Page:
Fender has taken a massive step forward in its involvement in the amp-modeling and effects worlds with the launch of the Tone Master Pro, an incredibly well-appointed floor unit that sees the legendary firm taking on the likes of Line 6 and Neural DSP.
You can hear it in action in the demo video below.
It's difficult to know quite where to go first with the Tone Master Pro, but we'll start with its 100+ amp and effects models. One of the former, it's worth noting, is the first-ever EVH 5150 III Stealth model to get an official license and seal of approval from the usually modeling-averse EVH firm.
Powered by an even eight processors, the Tone Master Pro also comes with an incredible collection of Fender-captured IRs – over 6,000 (!), with third-party IR support, plus cab and mic options – and 500 user preset slots that can be created, and then stored and recalled.
Controls-wise, the core of the pedal relies on 10 footswitches – which also pull double duty as rotary parameter controls – laid out in two rows of five. The Tone Master's seven-inch control screen, meanwhile, can be used to tweak settings and signal chains, and browse between the amps and effects themselves.
Additional live-friendly features aboard the pedal include a 60-second stereo looper and a “Song and Setlist” mode.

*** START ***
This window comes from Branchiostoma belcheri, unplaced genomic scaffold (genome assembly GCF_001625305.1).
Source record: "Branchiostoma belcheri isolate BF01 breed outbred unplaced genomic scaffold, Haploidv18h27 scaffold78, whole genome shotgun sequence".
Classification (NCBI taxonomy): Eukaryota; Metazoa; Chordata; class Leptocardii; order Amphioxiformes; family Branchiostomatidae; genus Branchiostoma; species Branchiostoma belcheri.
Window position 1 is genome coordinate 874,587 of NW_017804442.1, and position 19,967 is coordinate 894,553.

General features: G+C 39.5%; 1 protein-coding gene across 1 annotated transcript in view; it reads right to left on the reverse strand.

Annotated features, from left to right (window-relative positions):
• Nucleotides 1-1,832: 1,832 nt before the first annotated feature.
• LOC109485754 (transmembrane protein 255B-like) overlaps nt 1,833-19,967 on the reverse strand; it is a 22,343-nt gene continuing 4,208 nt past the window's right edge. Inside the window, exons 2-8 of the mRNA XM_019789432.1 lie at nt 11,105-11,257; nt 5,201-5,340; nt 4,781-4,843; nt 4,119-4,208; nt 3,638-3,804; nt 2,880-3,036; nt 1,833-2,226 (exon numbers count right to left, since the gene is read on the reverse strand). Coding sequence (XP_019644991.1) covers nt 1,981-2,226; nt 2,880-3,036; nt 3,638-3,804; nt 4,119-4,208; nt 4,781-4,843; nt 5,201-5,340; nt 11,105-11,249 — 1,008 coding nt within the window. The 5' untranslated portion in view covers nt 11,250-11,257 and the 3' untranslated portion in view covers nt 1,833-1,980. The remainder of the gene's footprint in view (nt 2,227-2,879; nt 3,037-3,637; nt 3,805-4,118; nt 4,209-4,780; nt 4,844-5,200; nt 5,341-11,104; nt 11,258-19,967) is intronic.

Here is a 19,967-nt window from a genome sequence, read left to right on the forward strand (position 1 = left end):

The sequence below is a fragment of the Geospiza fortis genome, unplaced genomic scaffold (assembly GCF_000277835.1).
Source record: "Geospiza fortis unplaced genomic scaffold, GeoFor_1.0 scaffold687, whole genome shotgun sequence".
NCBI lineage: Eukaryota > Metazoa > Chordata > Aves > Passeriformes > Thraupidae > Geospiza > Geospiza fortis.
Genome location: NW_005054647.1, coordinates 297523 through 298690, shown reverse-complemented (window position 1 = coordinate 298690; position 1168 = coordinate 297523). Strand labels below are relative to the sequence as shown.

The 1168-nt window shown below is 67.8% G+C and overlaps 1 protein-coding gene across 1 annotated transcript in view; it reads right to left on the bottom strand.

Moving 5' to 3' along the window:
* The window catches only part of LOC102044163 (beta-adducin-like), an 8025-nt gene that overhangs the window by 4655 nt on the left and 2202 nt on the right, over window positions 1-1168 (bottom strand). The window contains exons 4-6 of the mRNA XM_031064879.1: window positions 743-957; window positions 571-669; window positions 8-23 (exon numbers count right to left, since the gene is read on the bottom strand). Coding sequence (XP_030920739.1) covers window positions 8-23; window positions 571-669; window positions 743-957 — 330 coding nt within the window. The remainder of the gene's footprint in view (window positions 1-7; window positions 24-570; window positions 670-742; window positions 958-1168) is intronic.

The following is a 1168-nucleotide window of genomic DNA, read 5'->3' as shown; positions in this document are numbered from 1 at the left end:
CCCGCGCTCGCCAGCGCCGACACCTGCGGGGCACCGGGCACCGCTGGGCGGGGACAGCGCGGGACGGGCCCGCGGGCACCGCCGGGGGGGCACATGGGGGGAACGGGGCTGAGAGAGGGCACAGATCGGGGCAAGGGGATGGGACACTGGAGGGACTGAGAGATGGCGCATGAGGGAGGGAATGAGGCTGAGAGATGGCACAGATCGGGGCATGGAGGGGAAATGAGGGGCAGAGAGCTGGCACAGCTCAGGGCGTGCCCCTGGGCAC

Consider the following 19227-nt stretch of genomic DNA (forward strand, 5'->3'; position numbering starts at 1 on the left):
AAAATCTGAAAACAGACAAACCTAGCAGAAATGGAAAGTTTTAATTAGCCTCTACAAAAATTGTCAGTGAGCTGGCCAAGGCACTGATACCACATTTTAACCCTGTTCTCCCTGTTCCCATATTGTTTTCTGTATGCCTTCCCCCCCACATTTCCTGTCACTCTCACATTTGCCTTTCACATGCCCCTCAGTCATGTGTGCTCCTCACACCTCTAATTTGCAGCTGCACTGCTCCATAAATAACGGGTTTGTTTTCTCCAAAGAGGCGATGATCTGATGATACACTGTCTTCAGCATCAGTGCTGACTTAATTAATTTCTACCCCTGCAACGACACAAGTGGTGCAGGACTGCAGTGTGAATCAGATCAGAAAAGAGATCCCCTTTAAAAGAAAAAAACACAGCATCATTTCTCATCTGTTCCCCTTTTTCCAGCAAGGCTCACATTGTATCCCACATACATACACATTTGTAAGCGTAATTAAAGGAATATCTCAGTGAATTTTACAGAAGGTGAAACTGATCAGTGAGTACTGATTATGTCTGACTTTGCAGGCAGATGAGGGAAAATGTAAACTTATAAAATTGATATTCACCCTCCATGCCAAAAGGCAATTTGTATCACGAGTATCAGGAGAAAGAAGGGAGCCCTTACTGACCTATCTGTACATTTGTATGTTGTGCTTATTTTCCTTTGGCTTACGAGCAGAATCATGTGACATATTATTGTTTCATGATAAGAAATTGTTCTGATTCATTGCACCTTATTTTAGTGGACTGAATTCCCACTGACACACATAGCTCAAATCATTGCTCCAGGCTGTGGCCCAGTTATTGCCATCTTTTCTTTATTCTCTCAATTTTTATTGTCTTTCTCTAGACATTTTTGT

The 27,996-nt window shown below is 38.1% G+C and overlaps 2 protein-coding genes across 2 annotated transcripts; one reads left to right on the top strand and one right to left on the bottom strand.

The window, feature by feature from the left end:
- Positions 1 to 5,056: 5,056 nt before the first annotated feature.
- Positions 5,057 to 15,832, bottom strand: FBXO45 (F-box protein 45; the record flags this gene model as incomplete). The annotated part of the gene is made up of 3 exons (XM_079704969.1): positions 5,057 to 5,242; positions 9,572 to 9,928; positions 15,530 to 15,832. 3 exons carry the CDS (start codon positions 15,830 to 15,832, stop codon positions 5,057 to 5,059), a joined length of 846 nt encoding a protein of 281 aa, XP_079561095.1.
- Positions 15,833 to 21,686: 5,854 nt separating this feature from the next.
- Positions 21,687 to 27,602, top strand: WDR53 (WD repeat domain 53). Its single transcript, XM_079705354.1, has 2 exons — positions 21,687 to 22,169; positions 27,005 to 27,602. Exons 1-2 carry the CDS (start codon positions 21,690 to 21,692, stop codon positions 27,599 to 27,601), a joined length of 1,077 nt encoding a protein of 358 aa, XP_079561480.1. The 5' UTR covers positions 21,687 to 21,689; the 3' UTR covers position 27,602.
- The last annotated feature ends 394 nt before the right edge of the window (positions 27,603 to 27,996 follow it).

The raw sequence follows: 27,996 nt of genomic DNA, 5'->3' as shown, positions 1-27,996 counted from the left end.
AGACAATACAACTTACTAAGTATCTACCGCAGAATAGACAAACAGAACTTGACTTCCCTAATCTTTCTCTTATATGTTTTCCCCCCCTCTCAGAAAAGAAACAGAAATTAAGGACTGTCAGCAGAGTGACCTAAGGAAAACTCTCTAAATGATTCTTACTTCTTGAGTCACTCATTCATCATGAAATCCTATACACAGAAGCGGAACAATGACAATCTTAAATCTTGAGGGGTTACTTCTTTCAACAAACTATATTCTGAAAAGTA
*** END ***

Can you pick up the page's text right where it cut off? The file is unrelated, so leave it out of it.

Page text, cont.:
Accompanying all of this firepower are a bevy of connectivity options – including dedicated Instrument and Mic inputs, four effects loops, a pair of expression pedal jacks, a headphone output, and a ground/lift switch.
The pedal is also fully Bluetooth- and MIDI-compatible, and boasts a USB for connecting to Fender's Tone Master Pro Control desktop app for editing, downloading, and sharing presets, and for firmware updates.
The Fender Tone Master Pro is available now for $1,699 – a price point identical to that of Neural DSP's Quad Cortex and the Line 6 Helix.
For more info on the unit, visit fender.com.
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Jackson is an Associate Editor at GuitarWorld.com and GuitarPlayer.com. He’s been writing and editing stories about new gear, technique and guitar-driven music both old and new since 2014, and has also written extensively on the same topics for Guitar Player. Elsewhere, his album reviews and essays have appeared in Louder and Unrecorded. Though open to music of all kinds, his greatest love has always been indie, and everything that falls under its massive umbrella. To that end, you can find him on Twitter crowing about whatever great new guitar band you need to drop everything to hear right now.